Bone Thugs, Blue Man, Disappears: All in Area Concerts Tonight (Tues., 2/23/16)

1) In addition to Kid Cudi’s show, Pittsburgh’s got plenty more Cleveland rap this month. Jury’s out on whether Kid Cudi will still have an audience in 20 years; not so for Bone Thugs-n-Harmony, who are celebrating 20 years of “Tha Crossroads.” That 1996 single won the Grammy for Best Rap Performance by a Duo or Group. Bone Thugs-n-Harmony dedicated it to the late Eazy-E, of N.W.A. fame. Eazy-E signed the rap group to his record label, Ruthless Records, in 1993 and was the group’s friend, mentor, and business adviser until his death in 1995. Though crushed by his loss, the group persevered and have continued to make music. Their lyrics are heavy. Their raps, melodic. It’s perhaps this novel combination that’s kept them relevant for so long. They also hold the distinction of collaborating with 2Pac, Notorious B.I.G., Eazy-E, and Big Pun while all four men were still alive. They play a sold-out show at Mr. Smalls. DJ Afterthought opens. 8 p.m. 400 Lincoln Ave., Millvale. (CM)


2) Blue Man Group is something else, and that’s not a cliché; it is a fact. Calling the Blue Men “musicians” would be inaccurate because they do much more than play music. They are mimes and comedians (though not the comedy-club kind). They never speak or sing on stage, but their shows use amplified voice-overs, and they’ve created concerts with rock/vocal artists ranging from Venus Hum to Tracy Bonham. Some of their multimedia pieces provide edutainment—like “Rods and Cones,” which explains the thingies in our eyes—and altogether, the Blue Men are so ostentatiously weird that they verge on self-parody, which seems to be fine with them. Founders Matt Goldman, Chris Wink, and Phil Stanton formed Blue Man Group in 1991 after starting as street performers in New York City. They have built the concept into a global show-business enterprise with resident Blue Man Groups in Las Vegas, Berlin, and elsewhere. There’s also a touring Blue Man Group, which visits Heinz Hall for a six-day, eight-show run starting Feb. 23 at 7:30 p.m. 600 Penn Ave., Cultural District. (MV)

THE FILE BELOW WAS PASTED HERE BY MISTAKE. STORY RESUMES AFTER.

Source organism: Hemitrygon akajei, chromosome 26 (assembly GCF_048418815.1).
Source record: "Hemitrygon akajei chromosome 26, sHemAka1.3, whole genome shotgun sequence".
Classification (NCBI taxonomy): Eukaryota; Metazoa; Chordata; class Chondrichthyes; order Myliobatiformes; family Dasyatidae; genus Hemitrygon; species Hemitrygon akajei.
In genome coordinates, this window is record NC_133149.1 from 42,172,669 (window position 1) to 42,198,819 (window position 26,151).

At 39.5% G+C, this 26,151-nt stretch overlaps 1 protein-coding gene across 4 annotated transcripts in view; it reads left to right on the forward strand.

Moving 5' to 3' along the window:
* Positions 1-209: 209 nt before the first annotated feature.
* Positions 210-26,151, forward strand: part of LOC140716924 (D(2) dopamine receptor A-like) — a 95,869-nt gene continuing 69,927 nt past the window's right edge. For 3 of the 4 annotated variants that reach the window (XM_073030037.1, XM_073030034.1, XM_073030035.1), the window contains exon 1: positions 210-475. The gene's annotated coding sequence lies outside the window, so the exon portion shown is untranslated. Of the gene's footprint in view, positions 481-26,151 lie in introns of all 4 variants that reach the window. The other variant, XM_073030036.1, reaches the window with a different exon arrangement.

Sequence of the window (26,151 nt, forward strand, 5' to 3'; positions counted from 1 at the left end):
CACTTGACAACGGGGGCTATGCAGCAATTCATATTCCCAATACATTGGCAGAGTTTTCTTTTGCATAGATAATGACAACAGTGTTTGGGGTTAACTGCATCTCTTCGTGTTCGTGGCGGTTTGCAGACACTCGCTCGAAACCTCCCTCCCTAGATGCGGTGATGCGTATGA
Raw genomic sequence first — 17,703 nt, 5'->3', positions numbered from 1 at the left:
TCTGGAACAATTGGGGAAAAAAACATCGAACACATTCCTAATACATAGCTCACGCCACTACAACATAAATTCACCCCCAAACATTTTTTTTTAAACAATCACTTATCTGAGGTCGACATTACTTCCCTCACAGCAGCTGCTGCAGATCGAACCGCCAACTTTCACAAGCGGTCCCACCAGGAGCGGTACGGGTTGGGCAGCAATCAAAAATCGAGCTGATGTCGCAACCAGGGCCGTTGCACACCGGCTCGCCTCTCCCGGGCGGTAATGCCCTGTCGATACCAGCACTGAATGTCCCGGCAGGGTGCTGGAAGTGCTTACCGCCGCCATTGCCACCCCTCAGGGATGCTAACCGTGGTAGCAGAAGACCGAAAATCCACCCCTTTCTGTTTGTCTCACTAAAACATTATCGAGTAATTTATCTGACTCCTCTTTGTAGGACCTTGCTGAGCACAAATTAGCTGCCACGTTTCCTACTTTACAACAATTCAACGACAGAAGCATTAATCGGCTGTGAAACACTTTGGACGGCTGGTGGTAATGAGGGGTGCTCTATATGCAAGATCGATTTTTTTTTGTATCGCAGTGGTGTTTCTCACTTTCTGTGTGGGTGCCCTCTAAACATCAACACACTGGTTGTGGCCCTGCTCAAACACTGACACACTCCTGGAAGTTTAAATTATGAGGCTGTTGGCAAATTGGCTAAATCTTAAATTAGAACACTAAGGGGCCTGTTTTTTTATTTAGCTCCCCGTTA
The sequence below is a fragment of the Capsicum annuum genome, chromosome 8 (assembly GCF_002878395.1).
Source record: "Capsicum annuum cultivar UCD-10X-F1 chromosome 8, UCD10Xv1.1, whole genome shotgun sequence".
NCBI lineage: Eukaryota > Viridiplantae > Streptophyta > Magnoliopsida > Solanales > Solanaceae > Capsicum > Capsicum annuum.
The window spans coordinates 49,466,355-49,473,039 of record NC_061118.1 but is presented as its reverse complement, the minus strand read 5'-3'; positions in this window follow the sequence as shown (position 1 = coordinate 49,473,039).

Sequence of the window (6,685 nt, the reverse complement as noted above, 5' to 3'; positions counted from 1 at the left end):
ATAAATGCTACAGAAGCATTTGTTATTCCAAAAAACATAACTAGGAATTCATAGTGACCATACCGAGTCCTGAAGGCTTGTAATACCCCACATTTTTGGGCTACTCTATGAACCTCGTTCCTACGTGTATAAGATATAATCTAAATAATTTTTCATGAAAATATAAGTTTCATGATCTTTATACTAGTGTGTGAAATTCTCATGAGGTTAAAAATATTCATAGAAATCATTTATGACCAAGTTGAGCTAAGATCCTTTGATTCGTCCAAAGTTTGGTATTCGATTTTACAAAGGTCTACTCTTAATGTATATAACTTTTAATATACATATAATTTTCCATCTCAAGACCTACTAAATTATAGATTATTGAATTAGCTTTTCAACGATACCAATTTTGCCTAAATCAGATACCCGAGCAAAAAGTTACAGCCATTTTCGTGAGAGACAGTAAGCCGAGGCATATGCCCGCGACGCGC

3) Ghosts of Music Past, Present, and Yet to Come will haunt the stage when Disappears appears at the Andy Warhol Museum. The Chicago-based indie rockers have put together a show that opens with a set of their own new songs … and finishes with a full live performance of David Bowie’s 1977 album Low. All of it will be cutting-edge. The first set may include numbers like “Irreal,” the title track from Disappears’ latest LP, and the group will play unreleased material as well. As for Low: It was one of Bowie’s more controversial experiments—especially side 2, with tracks such as “Warszawa,” which Bowie co-composed with Brian Eno. Disappears records on the Kranky label and has Pittsburgh native Noah Leger on drums. 8 p.m. 117 Sandusky St., North Side. (MV)

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Rick Handler

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